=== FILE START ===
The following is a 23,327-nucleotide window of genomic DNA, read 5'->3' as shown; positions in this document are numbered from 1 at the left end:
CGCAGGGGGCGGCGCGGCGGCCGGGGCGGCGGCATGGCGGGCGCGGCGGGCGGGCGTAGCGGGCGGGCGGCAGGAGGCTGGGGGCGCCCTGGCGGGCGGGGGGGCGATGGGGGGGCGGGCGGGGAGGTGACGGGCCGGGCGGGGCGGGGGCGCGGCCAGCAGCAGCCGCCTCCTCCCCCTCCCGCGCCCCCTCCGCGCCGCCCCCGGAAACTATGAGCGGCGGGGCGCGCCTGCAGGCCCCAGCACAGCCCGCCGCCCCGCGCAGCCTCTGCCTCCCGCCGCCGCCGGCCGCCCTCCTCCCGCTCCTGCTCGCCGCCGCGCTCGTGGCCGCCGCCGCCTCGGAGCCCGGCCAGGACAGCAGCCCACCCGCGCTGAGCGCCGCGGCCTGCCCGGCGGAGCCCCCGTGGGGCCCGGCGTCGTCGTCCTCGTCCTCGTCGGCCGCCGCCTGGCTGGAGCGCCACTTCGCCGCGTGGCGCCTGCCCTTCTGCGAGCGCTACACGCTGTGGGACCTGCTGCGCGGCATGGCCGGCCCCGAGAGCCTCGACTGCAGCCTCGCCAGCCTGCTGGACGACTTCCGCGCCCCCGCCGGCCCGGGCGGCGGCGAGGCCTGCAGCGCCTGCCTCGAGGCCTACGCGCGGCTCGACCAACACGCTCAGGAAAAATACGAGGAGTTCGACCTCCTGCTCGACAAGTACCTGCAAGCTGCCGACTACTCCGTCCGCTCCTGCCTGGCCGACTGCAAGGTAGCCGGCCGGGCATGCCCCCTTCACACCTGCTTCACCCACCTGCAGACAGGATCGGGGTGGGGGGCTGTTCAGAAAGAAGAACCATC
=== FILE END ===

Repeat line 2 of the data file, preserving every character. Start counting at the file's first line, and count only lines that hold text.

CGCAGGGGGCGGCGCGGCGGCCGGGGCGGCGGCATGGCGGGCGCGGCGGGCGGGCGTAGCGGGCGGGCGGCAGGAGGCTGGGGGCGCCCTGGCGGGCGGGGGGGCGATGGGGGGGCGGGCGGGGAGGTGACGGGCCGGGCGGGGCGGGGGCGCGGCCAGCAGCAGCCGCCTCCTCCCCCTCCCGCGCCCCCTCCGCGCCGCCCCCGGAAACTATGAGCGGCGGGGCGCGCCTGCAGGCCCCAGCACAGCCCGCCGCCCCGCGCAGCCTCTGCCTCCCGCCGCCGCCGGCCGCCCTCCTCCCGCTCCTGCTCGCCGCCGCGCTCGTGGCCGCCGCCGCCTCGGAGCCCGGCCAGGACAGCAGCCCACCCGCGCTGAGCGCCGCGGCCTGCCCGGCGGAGCCCCCGTGGGGCCCGGCGTCGTCGTCCTCGTCCTCGTCGGCCGCCGCCTGGCTGGAGCGCCACTTCGCCGCGTGGCGCCTGCCCTTCTGCGAGCGCTACACGCTGTGGGACCTGCTGCGCGGCATGGCCGGCCCCGAGAGCCTCGACTGCAGCCTCGCCAGCCTGCTGGACGACTTCCGCGCCCCCGCCGGCCCGGGCGGCGGCGAGGCCTGCAGCGCCTGCCTCGAGGCCTACGCGCGGCTCGACCAACACGCTCAGGAAAAATACGAGGAGTTCGACCTCCTGCTCGACAAGTACCTGCAAGCTGCCGACTACTCCGTCCGCTCCTGCCTGGCCGACTGCAAGGTAGCCGGCCGGGCATGCCCCCTTCACACCTGCTTCACCCACCTGCAGACAGGATCGGGGTGGGGGGCTGTTCAGAAAGAAGAACCATC